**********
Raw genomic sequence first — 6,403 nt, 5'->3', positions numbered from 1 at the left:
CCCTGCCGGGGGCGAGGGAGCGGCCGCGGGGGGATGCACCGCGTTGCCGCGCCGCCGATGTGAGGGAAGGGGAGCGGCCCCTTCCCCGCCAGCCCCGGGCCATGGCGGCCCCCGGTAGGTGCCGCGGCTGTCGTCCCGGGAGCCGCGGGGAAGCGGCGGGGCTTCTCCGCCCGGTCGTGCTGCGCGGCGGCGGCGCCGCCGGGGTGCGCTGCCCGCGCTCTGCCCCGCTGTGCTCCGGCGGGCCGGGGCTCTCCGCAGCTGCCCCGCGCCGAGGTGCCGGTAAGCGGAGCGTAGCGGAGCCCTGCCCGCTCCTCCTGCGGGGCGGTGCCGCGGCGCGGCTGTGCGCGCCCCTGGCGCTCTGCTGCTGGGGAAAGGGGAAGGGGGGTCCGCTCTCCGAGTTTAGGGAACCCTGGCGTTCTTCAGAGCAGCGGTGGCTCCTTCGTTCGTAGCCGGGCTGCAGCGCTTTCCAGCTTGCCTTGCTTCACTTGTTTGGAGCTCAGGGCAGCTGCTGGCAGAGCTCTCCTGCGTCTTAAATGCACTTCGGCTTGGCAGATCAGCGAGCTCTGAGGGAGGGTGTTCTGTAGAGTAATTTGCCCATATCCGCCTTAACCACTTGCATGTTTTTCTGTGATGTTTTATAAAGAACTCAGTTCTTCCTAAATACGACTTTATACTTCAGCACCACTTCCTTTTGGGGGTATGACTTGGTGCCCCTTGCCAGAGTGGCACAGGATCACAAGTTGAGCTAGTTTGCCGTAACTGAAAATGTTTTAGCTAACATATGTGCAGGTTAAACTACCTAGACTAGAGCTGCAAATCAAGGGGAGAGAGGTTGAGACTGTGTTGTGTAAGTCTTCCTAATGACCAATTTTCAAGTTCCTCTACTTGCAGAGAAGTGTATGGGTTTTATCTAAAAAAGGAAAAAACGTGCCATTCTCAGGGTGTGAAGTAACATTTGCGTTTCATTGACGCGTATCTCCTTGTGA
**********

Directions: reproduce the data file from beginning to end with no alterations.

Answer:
Raw genomic sequence first — 6,403 nt, 5'->3', positions numbered from 1 at the left:
CCCTGCCGGGGGCGAGGGAGCGGCCGCGGGGGGATGCACCGCGTTGCCGCGCCGCCGATGTGAGGGAAGGGGAGCGGCCCCTTCCCCGCCAGCCCCGGGCCATGGCGGCCCCCGGTAGGTGCCGCGGCTGTCGTCCCGGGAGCCGCGGGGAAGCGGCGGGGCTTCTCCGCCCGGTCGTGCTGCGCGGCGGCGGCGCCGCCGGGGTGCGCTGCCCGCGCTCTGCCCCGCTGTGCTCCGGCGGGCCGGGGCTCTCCGCAGCTGCCCCGCGCCGAGGTGCCGGTAAGCGGAGCGTAGCGGAGCCCTGCCCGCTCCTCCTGCGGGGCGGTGCCGCGGCGCGGCTGTGCGCGCCCCTGGCGCTCTGCTGCTGGGGAAAGGGGAAGGGGGGTCCGCTCTCCGAGTTTAGGGAACCCTGGCGTTCTTCAGAGCAGCGGTGGCTCCTTCGTTCGTAGCCGGGCTGCAGCGCTTTCCAGCTTGCCTTGCTTCACTTGTTTGGAGCTCAGGGCAGCTGCTGGCAGAGCTCTCCTGCGTCTTAAATGCACTTCGGCTTGGCAGATCAGCGAGCTCTGAGGGAGGGTGTTCTGTAGAGTAATTTGCCCATATCCGCCTTAACCACTTGCATGTTTTTCTGTGATGTTTTATAAAGAACTCAGTTCTTCCTAAATACGACTTTATACTTCAGCACCACTTCCTTTTGGGGGTATGACTTGGTGCCCCTTGCCAGAGTGGCACAGGATCACAAGTTGAGCTAGTTTGCCGTAACTGAAAATGTTTTAGCTAACATATGTGCAGGTTAAACTACCTAGACTAGAGCTGCAAATCAAGGGGAGAGAGGTTGAGACTGTGTTGTGTAAGTCTTCCTAATGACCAATTTTCAAGTTCCTCTACTTGCAGAGAAGTGTATGGGTTTTATCTAAAAAAGGAAAAAACGTGCCATTCTCAGGGTGTGAAGTAACATTTGCGTTTCATTGACGCGTATCTCCTTGTGA